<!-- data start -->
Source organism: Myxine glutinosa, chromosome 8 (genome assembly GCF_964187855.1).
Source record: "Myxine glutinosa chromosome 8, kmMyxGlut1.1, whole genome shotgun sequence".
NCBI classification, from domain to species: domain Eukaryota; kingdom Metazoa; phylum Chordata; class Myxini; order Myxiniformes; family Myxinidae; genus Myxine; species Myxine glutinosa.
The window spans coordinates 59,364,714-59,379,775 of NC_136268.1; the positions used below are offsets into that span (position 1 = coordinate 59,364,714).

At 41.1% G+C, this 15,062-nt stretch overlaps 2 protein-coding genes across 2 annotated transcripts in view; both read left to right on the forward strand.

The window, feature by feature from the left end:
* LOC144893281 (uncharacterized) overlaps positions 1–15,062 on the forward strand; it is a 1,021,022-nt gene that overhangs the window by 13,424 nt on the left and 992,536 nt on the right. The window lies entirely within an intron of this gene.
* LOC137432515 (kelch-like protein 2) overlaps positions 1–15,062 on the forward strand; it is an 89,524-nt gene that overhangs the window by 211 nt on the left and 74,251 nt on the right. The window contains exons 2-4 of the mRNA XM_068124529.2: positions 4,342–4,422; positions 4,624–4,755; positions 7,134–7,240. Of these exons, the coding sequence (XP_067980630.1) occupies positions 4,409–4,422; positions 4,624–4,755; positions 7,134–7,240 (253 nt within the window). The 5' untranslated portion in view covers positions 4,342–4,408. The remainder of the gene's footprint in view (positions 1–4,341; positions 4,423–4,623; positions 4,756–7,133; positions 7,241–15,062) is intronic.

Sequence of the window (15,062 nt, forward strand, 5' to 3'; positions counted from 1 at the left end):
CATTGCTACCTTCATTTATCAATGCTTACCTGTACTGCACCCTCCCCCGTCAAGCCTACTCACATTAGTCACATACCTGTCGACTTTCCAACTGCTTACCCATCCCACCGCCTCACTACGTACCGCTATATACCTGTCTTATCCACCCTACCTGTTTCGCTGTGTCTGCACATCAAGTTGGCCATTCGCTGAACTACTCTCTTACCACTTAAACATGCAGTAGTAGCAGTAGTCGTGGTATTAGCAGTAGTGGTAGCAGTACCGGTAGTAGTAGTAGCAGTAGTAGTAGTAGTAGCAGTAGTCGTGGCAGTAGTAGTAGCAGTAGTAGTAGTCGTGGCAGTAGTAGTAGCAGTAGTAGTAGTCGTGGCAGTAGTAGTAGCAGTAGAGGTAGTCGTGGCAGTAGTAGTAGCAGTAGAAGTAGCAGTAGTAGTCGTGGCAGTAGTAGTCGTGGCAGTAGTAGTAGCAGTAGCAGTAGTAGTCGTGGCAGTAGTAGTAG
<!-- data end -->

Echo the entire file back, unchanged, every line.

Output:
Source organism: Myxine glutinosa, chromosome 8 (genome assembly GCF_964187855.1).
Source record: "Myxine glutinosa chromosome 8, kmMyxGlut1.1, whole genome shotgun sequence".
NCBI classification, from domain to species: domain Eukaryota; kingdom Metazoa; phylum Chordata; class Myxini; order Myxiniformes; family Myxinidae; genus Myxine; species Myxine glutinosa.
The window spans coordinates 59,364,714-59,379,775 of NC_136268.1; the positions used below are offsets into that span (position 1 = coordinate 59,364,714).

At 41.1% G+C, this 15,062-nt stretch overlaps 2 protein-coding genes across 2 annotated transcripts in view; both read left to right on the forward strand.

The window, feature by feature from the left end:
* LOC144893281 (uncharacterized) overlaps positions 1–15,062 on the forward strand; it is a 1,021,022-nt gene that overhangs the window by 13,424 nt on the left and 992,536 nt on the right. The window lies entirely within an intron of this gene.
* LOC137432515 (kelch-like protein 2) overlaps positions 1–15,062 on the forward strand; it is an 89,524-nt gene that overhangs the window by 211 nt on the left and 74,251 nt on the right. The window contains exons 2-4 of the mRNA XM_068124529.2: positions 4,342–4,422; positions 4,624–4,755; positions 7,134–7,240. Of these exons, the coding sequence (XP_067980630.1) occupies positions 4,409–4,422; positions 4,624–4,755; positions 7,134–7,240 (253 nt within the window). The 5' untranslated portion in view covers positions 4,342–4,408. The remainder of the gene's footprint in view (positions 1–4,341; positions 4,423–4,623; positions 4,756–7,133; positions 7,241–15,062) is intronic.

Sequence of the window (15,062 nt, forward strand, 5' to 3'; positions counted from 1 at the left end):
CATTGCTACCTTCATTTATCAATGCTTACCTGTACTGCACCCTCCCCCGTCAAGCCTACTCACATTAGTCACATACCTGTCGACTTTCCAACTGCTTACCCATCCCACCGCCTCACTACGTACCGCTATATACCTGTCTTATCCACCCTACCTGTTTCGCTGTGTCTGCACATCAAGTTGGCCATTCGCTGAACTACTCTCTTACCACTTAAACATGCAGTAGTAGCAGTAGTCGTGGTATTAGCAGTAGTGGTAGCAGTACCGGTAGTAGTAGTAGCAGTAGTAGTAGTAGTAGCAGTAGTCGTGGCAGTAGTAGTAGCAGTAGTAGTAGTCGTGGCAGTAGTAGTAGCAGTAGTAGTAGTCGTGGCAGTAGTAGTAGCAGTAGAGGTAGTCGTGGCAGTAGTAGTAGCAGTAGAAGTAGCAGTAGTAGTCGTGGCAGTAGTAGTCGTGGCAGTAGTAGTAGCAGTAGCAGTAGTAGTCGTGGCAGTAGTAGTAG